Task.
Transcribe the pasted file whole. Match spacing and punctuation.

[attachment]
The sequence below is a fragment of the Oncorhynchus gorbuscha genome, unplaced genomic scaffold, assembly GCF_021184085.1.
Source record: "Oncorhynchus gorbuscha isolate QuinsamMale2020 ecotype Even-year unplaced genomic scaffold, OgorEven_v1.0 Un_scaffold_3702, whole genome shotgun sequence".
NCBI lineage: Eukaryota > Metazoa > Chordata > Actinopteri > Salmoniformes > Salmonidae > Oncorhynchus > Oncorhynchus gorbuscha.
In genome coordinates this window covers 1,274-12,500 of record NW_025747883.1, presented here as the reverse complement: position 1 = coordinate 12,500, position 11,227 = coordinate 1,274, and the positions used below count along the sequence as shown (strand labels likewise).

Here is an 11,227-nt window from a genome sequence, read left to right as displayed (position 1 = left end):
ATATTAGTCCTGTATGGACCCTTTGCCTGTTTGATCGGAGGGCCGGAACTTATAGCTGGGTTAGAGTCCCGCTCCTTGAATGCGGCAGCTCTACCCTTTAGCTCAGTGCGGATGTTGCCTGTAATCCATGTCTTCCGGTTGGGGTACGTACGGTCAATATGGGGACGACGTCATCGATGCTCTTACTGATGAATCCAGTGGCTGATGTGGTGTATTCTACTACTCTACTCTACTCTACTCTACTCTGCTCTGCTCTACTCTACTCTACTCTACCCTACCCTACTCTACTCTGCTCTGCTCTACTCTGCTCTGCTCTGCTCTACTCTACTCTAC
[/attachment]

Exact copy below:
The sequence below is a fragment of the Oncorhynchus gorbuscha genome, unplaced genomic scaffold, assembly GCF_021184085.1.
Source record: "Oncorhynchus gorbuscha isolate QuinsamMale2020 ecotype Even-year unplaced genomic scaffold, OgorEven_v1.0 Un_scaffold_3702, whole genome shotgun sequence".
NCBI lineage: Eukaryota > Metazoa > Chordata > Actinopteri > Salmoniformes > Salmonidae > Oncorhynchus > Oncorhynchus gorbuscha.
In genome coordinates this window covers 1,274-12,500 of record NW_025747883.1, presented here as the reverse complement: position 1 = coordinate 12,500, position 11,227 = coordinate 1,274, and the positions used below count along the sequence as shown (strand labels likewise).

Here is an 11,227-nt window from a genome sequence, read left to right as displayed (position 1 = left end):
ATATTAGTCCTGTATGGACCCTTTGCCTGTTTGATCGGAGGGCCGGAACTTATAGCTGGGTTAGAGTCCCGCTCCTTGAATGCGGCAGCTCTACCCTTTAGCTCAGTGCGGATGTTGCCTGTAATCCATGTCTTCCGGTTGGGGTACGTACGGTCAATATGGGGACGACGTCATCGATGCTCTTACTGATGAATCCAGTGGCTGATGTGGTGTATTCTACTACTCTACTCTACTCTACTCTACTCTGCTCTGCTCTACTCTACTCTACTCTACCCTACCCTACTCTACTCTGCTCTGCTCTACTCTGCTCTGCTCTGCTCTACTCTACTCTAC